Kennedy cousin Skakel granted permission to travel
By JOHN CHRISTOFFERSEN Associated Press
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NEW HAVEN, Conn. (AP) -- Kennedy cousin Michael Skakel, who was released from prison last month after he was granted a new trial in the 1975 slaying of a neighbor, has been granted permission to travel to see his son in New York and other relatives in Oregon.
Skakel was ordered to remain in Connecticut unless granted permission to travel outside the state. Court records show Skakel's request on Dec. 9 to visit his son and an earlier request to visit relatives in Oregon for Thanksgiving were granted.
Skakel, the 53-year-old nephew of Robert F. Kennedy's widow, Ethel, had been in prison more than 11 years on a sentence of 20 years to life. A judge ruled in October that Skakel's trial attorney failed to adequately represent him in 2002 when he was convicted in Martha Moxley's bludgeoning with a golf club in wealthy Greenwich when they were both 15.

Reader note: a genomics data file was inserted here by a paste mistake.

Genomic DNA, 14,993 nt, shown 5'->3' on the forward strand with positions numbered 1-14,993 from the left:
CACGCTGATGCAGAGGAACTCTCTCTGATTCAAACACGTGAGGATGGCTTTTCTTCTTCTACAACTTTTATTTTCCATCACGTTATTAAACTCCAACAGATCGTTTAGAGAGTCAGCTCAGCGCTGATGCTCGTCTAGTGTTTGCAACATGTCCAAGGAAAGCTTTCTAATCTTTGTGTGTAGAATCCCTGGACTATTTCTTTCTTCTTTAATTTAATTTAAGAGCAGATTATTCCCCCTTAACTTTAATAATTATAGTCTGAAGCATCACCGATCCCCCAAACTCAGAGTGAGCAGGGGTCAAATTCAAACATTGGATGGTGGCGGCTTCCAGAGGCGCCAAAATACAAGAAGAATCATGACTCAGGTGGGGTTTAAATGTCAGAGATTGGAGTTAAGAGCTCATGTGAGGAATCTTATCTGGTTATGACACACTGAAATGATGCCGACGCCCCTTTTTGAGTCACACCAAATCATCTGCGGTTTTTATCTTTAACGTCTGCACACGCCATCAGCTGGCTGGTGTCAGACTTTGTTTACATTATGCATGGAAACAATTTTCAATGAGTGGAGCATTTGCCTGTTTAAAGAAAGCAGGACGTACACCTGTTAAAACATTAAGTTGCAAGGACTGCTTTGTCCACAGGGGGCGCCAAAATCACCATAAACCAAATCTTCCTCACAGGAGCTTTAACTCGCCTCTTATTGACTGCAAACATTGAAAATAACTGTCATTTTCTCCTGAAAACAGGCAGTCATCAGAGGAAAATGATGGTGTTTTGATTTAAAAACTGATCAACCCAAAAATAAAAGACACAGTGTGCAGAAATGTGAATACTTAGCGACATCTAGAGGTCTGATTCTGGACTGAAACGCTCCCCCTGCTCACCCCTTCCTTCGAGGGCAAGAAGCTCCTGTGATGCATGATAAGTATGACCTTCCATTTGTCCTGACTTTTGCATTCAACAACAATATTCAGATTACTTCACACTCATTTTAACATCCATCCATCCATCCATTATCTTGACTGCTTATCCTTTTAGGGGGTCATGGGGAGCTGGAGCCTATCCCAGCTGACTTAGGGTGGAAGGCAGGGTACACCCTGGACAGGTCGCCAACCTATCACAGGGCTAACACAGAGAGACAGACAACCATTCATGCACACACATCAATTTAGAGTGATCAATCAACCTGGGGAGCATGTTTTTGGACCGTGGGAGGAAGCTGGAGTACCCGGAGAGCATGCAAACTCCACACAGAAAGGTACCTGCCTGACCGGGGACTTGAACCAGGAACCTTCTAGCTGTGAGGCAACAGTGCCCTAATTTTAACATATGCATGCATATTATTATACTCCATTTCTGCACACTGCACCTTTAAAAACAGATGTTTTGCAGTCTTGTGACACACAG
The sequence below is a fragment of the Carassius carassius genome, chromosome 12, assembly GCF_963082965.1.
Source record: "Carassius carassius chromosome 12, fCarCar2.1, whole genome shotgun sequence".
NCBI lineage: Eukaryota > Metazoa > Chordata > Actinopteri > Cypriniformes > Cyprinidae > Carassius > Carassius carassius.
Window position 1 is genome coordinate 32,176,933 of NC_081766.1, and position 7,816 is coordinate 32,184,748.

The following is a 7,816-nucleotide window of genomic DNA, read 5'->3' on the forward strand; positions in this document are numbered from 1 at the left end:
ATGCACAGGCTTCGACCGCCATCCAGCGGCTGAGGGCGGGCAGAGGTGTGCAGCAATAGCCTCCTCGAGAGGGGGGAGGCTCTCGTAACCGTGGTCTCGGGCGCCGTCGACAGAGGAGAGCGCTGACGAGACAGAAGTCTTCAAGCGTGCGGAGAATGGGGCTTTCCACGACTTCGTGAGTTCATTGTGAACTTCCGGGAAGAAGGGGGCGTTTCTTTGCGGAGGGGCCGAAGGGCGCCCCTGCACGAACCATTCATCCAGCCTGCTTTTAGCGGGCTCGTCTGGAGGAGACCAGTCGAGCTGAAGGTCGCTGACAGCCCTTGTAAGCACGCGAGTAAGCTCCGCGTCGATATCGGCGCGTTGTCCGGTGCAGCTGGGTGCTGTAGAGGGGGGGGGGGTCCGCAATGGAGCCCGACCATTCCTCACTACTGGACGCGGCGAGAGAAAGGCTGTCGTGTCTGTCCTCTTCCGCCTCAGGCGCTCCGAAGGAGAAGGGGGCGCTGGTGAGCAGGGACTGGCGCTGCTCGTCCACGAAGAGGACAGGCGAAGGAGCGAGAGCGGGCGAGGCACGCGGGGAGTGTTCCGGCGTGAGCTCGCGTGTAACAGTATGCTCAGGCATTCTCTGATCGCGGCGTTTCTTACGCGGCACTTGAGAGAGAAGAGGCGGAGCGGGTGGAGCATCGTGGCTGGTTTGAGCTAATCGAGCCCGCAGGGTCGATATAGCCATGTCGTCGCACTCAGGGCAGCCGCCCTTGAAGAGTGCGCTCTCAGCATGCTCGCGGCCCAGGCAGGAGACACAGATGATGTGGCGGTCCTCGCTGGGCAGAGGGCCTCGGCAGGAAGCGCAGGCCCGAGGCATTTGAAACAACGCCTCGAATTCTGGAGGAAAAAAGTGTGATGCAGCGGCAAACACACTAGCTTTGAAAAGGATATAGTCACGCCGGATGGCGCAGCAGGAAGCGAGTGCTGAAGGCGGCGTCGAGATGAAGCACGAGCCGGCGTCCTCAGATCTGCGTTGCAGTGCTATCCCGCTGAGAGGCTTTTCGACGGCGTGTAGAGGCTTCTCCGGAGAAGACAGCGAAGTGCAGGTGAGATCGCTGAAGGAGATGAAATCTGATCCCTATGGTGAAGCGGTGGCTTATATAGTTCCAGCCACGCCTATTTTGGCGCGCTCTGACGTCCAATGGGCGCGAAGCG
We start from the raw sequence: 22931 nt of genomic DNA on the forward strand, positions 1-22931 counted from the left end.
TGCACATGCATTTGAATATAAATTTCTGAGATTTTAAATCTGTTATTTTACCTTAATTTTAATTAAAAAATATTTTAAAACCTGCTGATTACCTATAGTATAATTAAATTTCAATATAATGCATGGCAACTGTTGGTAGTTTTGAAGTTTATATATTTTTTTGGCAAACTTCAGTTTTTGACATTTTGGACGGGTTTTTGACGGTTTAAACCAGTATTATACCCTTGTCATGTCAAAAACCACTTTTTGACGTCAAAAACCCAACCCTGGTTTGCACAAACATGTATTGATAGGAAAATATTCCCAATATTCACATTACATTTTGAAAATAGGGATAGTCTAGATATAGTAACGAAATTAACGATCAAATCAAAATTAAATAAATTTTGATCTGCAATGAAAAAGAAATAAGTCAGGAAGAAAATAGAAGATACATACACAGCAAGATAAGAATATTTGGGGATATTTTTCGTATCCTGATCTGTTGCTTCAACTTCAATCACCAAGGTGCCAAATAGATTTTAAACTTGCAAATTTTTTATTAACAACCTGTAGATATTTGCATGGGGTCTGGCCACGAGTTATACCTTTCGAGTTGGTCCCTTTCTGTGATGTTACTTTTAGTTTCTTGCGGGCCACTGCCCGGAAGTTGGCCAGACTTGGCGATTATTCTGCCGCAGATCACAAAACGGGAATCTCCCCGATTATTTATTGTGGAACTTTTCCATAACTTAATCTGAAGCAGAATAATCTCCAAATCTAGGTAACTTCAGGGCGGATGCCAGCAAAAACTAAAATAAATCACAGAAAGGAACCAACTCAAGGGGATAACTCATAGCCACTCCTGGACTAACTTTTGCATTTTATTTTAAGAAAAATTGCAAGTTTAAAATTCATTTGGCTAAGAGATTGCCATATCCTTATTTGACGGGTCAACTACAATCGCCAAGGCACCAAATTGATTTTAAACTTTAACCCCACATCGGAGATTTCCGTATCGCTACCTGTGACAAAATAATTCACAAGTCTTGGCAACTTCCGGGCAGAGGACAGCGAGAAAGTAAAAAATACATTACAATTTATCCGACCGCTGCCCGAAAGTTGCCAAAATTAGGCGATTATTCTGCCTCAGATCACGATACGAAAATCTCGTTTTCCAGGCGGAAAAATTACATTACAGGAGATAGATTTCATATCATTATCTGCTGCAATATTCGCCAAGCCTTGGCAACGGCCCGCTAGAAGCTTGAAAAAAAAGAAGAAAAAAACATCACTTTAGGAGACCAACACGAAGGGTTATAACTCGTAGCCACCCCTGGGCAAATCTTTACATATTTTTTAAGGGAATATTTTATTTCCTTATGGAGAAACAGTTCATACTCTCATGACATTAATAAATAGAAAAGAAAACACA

Skakel, who must wear a GPS tracking device, requested permission to travel to New York "on a continuing basis" to visit his son, who lives with his mother.
"In other words, the defendant is requesting permission to travel freely to New York, whenever his schedule permits, in order to visit his son, provided he seeks permission from the Office of Probation on each occasion and supplies his probation officer with his precise itinerary," Skakel's attorneys wrote. "As a result of his incarceration, the defendant has had extremely limited contact with his son and still has been unable to see his son since his release."
A judge granted the request, saying Skakel must inform his probation officer of any plans to visit his son and to report upon his return.
In his other motion, Skakel said he has had very limited contact with friends and family "and requests the opportunity to enjoy the company of his family for Thanksgiving Day for the first time in over a decade."
The Connecticut Supreme Court will decide an appeal by prosecutors of the ruling that freed Skakel. The appeal was filed with the state Appellate Court, but a judicial spokeswoman confirmed the state's highest court transferred the case.